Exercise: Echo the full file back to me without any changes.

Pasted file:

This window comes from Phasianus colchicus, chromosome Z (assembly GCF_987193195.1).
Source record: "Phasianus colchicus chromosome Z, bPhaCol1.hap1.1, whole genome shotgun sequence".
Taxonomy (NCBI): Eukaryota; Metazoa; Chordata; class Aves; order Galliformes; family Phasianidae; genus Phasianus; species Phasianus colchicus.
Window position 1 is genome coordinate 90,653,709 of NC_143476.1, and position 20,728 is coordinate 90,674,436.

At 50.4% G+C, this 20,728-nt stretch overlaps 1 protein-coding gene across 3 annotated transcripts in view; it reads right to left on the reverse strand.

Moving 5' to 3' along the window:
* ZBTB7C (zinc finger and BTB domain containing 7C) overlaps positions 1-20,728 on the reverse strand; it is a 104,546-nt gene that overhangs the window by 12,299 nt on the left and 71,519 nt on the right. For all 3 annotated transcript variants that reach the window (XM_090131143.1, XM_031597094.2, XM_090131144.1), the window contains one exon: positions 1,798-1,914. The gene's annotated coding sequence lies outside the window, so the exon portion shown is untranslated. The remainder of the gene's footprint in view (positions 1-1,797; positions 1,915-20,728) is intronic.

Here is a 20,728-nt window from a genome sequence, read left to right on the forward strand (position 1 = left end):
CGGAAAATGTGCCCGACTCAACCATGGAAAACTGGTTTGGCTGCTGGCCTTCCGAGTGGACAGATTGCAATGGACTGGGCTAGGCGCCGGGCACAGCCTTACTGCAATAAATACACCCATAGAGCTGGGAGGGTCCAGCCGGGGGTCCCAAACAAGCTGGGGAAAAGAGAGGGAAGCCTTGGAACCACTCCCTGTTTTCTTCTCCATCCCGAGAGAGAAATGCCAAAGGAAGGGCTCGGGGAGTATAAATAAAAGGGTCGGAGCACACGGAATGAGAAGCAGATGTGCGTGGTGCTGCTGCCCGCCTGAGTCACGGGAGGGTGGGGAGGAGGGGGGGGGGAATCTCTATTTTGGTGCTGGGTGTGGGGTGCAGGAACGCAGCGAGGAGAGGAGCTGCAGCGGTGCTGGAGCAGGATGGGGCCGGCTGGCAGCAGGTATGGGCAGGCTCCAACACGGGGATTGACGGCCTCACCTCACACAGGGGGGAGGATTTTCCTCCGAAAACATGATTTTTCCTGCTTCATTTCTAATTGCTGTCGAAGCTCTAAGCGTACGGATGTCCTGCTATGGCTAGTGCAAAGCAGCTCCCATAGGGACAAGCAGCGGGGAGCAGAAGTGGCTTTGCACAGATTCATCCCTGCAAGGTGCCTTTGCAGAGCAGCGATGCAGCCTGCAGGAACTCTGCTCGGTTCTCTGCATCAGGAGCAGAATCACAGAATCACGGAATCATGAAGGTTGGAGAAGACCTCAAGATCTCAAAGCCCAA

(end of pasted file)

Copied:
This window comes from Phasianus colchicus, chromosome Z (assembly GCF_987193195.1).
Source record: "Phasianus colchicus chromosome Z, bPhaCol1.hap1.1, whole genome shotgun sequence".
Taxonomy (NCBI): Eukaryota; Metazoa; Chordata; class Aves; order Galliformes; family Phasianidae; genus Phasianus; species Phasianus colchicus.
Window position 1 is genome coordinate 90,653,709 of NC_143476.1, and position 20,728 is coordinate 90,674,436.

At 50.4% G+C, this 20,728-nt stretch overlaps 1 protein-coding gene across 3 annotated transcripts in view; it reads right to left on the reverse strand.

Moving 5' to 3' along the window:
* ZBTB7C (zinc finger and BTB domain containing 7C) overlaps positions 1-20,728 on the reverse strand; it is a 104,546-nt gene that overhangs the window by 12,299 nt on the left and 71,519 nt on the right. For all 3 annotated transcript variants that reach the window (XM_090131143.1, XM_031597094.2, XM_090131144.1), the window contains one exon: positions 1,798-1,914. The gene's annotated coding sequence lies outside the window, so the exon portion shown is untranslated. The remainder of the gene's footprint in view (positions 1-1,797; positions 1,915-20,728) is intronic.

Here is a 20,728-nt window from a genome sequence, read left to right on the forward strand (position 1 = left end):
CGGAAAATGTGCCCGACTCAACCATGGAAAACTGGTTTGGCTGCTGGCCTTCCGAGTGGACAGATTGCAATGGACTGGGCTAGGCGCCGGGCACAGCCTTACTGCAATAAATACACCCATAGAGCTGGGAGGGTCCAGCCGGGGGTCCCAAACAAGCTGGGGAAAAGAGAGGGAAGCCTTGGAACCACTCCCTGTTTTCTTCTCCATCCCGAGAGAGAAATGCCAAAGGAAGGGCTCGGGGAGTATAAATAAAAGGGTCGGAGCACACGGAATGAGAAGCAGATGTGCGTGGTGCTGCTGCCCGCCTGAGTCACGGGAGGGTGGGGAGGAGGGGGGGGGGAATCTCTATTTTGGTGCTGGGTGTGGGGTGCAGGAACGCAGCGAGGAGAGGAGCTGCAGCGGTGCTGGAGCAGGATGGGGCCGGCTGGCAGCAGGTATGGGCAGGCTCCAACACGGGGATTGACGGCCTCACCTCACACAGGGGGGAGGATTTTCCTCCGAAAACATGATTTTTCCTGCTTCATTTCTAATTGCTGTCGAAGCTCTAAGCGTACGGATGTCCTGCTATGGCTAGTGCAAAGCAGCTCCCATAGGGACAAGCAGCGGGGAGCAGAAGTGGCTTTGCACAGATTCATCCCTGCAAGGTGCCTTTGCAGAGCAGCGATGCAGCCTGCAGGAACTCTGCTCGGTTCTCTGCATCAGGAGCAGAATCACAGAATCACGGAATCATGAAGGTTGGAGAAGACCTCAAGATCTCAAAGCCCAA